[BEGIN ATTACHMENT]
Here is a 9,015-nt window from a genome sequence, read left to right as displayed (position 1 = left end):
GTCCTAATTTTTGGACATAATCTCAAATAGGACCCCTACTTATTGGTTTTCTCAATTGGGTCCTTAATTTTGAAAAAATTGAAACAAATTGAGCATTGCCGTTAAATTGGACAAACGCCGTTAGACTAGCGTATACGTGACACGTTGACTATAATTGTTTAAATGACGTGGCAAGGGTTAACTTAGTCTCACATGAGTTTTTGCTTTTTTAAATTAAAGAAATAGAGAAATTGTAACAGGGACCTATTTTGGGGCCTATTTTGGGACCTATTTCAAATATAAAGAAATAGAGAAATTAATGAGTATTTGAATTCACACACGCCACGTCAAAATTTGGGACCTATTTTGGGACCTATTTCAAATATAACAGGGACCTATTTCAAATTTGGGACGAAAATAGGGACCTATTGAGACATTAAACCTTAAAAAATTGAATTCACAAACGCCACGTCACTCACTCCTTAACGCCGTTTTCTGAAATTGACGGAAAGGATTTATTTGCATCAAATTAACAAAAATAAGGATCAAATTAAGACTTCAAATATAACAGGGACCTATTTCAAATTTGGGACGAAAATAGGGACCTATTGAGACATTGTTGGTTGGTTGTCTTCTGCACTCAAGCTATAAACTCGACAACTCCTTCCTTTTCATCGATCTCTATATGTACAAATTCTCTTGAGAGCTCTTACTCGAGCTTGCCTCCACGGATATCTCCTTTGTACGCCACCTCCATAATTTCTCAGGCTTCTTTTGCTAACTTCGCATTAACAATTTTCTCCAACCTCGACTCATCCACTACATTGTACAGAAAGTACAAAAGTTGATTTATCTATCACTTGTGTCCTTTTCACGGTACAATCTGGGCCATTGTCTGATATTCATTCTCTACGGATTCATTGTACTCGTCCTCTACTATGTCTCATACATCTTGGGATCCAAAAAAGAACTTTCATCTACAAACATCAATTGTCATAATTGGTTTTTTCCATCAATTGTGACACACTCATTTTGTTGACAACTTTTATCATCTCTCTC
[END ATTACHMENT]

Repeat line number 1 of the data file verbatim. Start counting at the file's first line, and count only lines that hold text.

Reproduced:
Here is a 9,015-nt window from a genome sequence, read left to right as displayed (position 1 = left end):